|Grandma, on her 82nd birthday - July 5th, 1972|
Esther Victoria Herman came into the world in 1890, born in the farmhouse that her daddy built on the outskirts of the rural town of Chanute, Kansas. Esther was the third child and only daughter of Swedish immigrants and pioneers, Peter and Betty Herman. A family portrait taken just the day before her birth shows her parents standing in front of the homestead, just home from a 4th of July picnic. Her mother Betty is looking demure and huge with child, wearing a voluminous dark dress. Standing next to her all in black and looking quite solemn and stern is her Swedish mother, Bible clutched firmly in her hands. Grandma's grandma had just come over from the old country, perhaps to help out help with the children. She looked a bit frail to me for that, though. All I ever knew about her is that she would sit on the porch and shell peas. That's an important job, and probably a lot easier than chasing after little kids!
|Peter and Betty, Arthur, Chester, Esther and|
Elmer Herman, circa 1895
|The house that Peter built, Chanute, Kansas|
Though Grandma's little house on the Kansas prairie wasn't a log one but rather a charming Victorian farmhouse, she and Laura both both shared the blessing of having fathers that they adored, and Grandma always talked about her daddy, Peter.
Elmer, Chester, Peter and Arthur Herman
Grandma and her brothers would play for hours outdoors, often getting into mischief and pulling pranks. Grandma would laugh as she told a story of how they buried an inedible cake in the yard that their aunt had given them, raving about how delicious it had been, to their aunt's delight.
Tragedy struck their family on a June day in 1905 when Elmer at age 11, drowned in a pond while attempting to save a drowning friend. Grandma often talked of her brother Elmer, her loss no less diminished 70 years later. Over the years, whenever looking at Elmer's picture, I wondered what he would have grown up to be. He was a handsome boy, with his father's strong jaw and a look of maturity for his young age. To give his life for a friend, he must have been a very special young man, indeed.
|Esther Herman (far right)|
Grandma had the distinction of being a passenger on one of the last voyages of the Lusitania, which sank in 1915. She would make occasional trips to Sweden with her family to visit relatives, travelling by ocean liner. Needless to say, I'm very thankful she avoided that disaster!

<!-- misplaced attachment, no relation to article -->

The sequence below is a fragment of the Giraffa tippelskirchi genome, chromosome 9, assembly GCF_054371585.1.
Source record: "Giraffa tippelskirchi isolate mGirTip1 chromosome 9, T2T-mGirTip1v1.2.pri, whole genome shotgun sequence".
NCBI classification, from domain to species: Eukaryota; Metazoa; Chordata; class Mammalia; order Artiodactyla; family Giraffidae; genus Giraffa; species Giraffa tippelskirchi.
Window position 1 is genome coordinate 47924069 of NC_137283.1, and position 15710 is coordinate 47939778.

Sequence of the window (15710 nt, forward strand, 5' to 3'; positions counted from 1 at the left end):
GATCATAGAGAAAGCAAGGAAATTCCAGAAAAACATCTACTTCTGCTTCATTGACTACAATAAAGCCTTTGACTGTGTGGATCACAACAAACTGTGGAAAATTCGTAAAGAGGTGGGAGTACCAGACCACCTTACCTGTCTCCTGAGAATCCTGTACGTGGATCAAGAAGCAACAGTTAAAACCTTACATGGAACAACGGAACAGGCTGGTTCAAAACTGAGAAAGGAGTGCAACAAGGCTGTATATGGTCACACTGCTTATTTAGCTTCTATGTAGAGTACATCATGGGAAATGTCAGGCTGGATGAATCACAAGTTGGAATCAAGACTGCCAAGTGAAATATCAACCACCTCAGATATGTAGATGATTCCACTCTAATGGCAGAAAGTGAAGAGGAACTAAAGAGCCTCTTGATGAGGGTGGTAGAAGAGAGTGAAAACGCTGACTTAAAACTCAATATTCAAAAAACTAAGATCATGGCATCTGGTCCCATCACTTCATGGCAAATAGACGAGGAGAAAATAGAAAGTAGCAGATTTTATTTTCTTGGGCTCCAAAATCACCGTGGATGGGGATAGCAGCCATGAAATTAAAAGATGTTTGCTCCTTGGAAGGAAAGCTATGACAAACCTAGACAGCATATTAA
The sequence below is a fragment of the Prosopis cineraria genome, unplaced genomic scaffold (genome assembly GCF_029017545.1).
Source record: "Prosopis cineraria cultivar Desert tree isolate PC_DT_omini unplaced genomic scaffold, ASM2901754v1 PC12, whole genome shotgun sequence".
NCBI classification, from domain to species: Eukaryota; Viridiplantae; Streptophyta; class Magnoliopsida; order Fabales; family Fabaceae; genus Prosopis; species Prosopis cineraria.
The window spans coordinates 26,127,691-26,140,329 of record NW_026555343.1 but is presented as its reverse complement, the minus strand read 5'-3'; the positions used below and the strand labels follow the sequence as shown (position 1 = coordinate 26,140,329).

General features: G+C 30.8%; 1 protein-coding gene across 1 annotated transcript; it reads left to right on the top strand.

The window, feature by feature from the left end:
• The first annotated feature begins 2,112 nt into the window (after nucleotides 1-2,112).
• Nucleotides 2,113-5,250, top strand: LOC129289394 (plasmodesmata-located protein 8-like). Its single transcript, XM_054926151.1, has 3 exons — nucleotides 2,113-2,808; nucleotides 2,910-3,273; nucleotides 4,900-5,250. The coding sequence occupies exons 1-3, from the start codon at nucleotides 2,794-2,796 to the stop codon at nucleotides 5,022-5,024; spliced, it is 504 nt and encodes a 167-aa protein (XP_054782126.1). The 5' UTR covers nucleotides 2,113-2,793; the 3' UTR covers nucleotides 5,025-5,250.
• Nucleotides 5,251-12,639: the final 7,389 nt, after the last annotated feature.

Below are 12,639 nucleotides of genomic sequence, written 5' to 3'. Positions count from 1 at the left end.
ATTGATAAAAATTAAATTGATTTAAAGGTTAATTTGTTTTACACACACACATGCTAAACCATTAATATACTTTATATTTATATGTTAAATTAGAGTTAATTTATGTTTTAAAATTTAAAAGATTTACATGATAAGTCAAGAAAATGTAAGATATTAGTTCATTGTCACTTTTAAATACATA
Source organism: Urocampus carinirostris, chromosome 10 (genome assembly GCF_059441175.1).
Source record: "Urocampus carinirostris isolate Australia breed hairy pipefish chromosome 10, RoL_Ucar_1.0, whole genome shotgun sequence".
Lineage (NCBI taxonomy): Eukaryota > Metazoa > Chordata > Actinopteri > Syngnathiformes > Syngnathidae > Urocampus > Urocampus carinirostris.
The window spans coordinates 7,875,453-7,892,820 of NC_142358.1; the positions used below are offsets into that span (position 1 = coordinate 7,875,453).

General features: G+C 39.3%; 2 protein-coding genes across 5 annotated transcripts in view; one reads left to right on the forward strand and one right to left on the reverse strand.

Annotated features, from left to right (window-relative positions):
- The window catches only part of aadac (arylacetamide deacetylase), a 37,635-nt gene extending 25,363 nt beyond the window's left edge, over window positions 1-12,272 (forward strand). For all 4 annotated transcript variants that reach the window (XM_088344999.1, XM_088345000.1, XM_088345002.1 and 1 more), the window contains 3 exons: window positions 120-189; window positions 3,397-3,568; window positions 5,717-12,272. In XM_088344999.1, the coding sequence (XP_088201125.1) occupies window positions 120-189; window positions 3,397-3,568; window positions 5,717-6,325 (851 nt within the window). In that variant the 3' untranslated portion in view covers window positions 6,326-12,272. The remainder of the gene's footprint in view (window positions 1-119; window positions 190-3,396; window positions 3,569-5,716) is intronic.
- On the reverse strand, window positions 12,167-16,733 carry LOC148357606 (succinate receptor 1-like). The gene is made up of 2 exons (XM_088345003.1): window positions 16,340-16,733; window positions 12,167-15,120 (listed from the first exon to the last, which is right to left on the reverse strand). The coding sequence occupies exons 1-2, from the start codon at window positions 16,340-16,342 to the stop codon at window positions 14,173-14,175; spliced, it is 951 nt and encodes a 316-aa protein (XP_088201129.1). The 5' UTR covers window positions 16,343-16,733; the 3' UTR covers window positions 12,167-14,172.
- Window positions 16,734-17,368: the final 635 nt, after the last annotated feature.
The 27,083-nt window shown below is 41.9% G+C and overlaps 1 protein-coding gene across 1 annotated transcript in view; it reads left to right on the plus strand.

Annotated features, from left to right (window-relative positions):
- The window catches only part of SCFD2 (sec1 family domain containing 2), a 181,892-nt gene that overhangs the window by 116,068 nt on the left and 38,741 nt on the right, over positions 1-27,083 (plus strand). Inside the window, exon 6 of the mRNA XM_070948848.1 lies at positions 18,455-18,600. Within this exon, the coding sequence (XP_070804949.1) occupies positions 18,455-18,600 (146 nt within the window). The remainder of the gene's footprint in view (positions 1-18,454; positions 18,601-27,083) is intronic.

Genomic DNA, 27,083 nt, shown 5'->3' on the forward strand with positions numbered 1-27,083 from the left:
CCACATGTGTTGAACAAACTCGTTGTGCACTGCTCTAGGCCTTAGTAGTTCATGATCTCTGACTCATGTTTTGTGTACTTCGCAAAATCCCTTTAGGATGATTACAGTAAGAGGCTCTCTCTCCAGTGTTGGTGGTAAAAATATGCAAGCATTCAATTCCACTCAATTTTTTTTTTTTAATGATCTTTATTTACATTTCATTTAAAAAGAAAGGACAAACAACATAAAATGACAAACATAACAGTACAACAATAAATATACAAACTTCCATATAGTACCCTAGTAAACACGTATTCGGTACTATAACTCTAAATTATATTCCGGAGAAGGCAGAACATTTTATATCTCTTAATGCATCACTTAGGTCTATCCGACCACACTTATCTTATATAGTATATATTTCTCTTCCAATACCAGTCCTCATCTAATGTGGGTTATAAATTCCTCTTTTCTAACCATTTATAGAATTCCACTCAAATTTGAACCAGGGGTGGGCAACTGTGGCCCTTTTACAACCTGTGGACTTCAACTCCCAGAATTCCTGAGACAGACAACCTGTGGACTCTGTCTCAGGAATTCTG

|Virginia and Elaine, Los Angeles 1936|
Grandma was in her glory when in the kitchen, cooking and baking for her family. I don't really ever recall her sitting down and actually eating a meal! She was continuously puttering in the kitchen, feeding her daughters and two granddaughters with her delicious home-cooking and homemade pies. I inherited my love of baking from Grandma (and also the gene that can sniff out the best deals on day-old cakes in the grocery store).
|Grandma in her new apartment|
showing off her bread pudding ~ 1972
In 1974, my mom and I took Grandma on a train trip from Los Angeles to Kansas City. Grandma had often said to me, "Someday, I'll take you on a train to Chanute!" "Someday" came that summer when I was 16 and I finally got to see Grandma's beloved Chanute. We found the old homestead which looked very well cared for, and although the owners were not home, Grandma strolled around the yard, drinking in the memories of her happy, long ago youth.
Staying with her cousin Annie in Kansas City, I fell in love with Annie's old house, the screened porch and my first sight of fireflies dancing in the dusk. Afternoon thunderstorms shook the old house, the smell of yesteryears in the faded quilt on the bed as I napped in the small guest room upstairs. Grandma and Annie talked and laughed like young girls again downstairs, catching up on the years.
Grandma and Annie both passed away the following year. How thankful I am that we made that trip to Chanute. Grandma's childhood stories were my ticket on a time machine that would take me to a time and place that I longed to be a part of. Going there brought me closer to Grandma's past, and brought Grandma full-circle to the place she knew and loved her whole life long.
|Grandma, Heidi and Vicki, 1962|
I'll always remember the sweet and spunky, stubborn yet generous and giving lady she was. Despite her advanced years, she had eyes that were as clear and bright as a blue summer sky. The vigorous love pats on the arm, and the drawn out "Whhhhhhaaaatt!!!" exclamations of total disbelief. The fluffy hugs, the dollar bill tucked into my pocket each time I came for a visit. The cute way she had of mixing up words in her Midwestern way, calling the Del Amo shopping mall "The Alamo" and "Jesterdee" for yesterday. Grandma was a Swedish Baptist and loved the old hymns. She bought my sister and I a brand new piano so that we could learn to play hymns, because "every young girl needs to know how to sit down and play a hymn!"
Grandma had a way of making instant friends with total strangers, their arm in her tight grip as she told them proudly about her girls, whether they wanted to hear about it or not. Now that I'm a grandma with two grandkids of my own, it's my hope and dream to have the playful and loving relationship with them that I had with my own grandma. My childhood is hardly out of a Laura Ingalls Wilder book, but I have a legacy of love to pass down to this new generation of my family as I have had the quintessential model of what a grandma should be.
Happy Birthday, Grandma!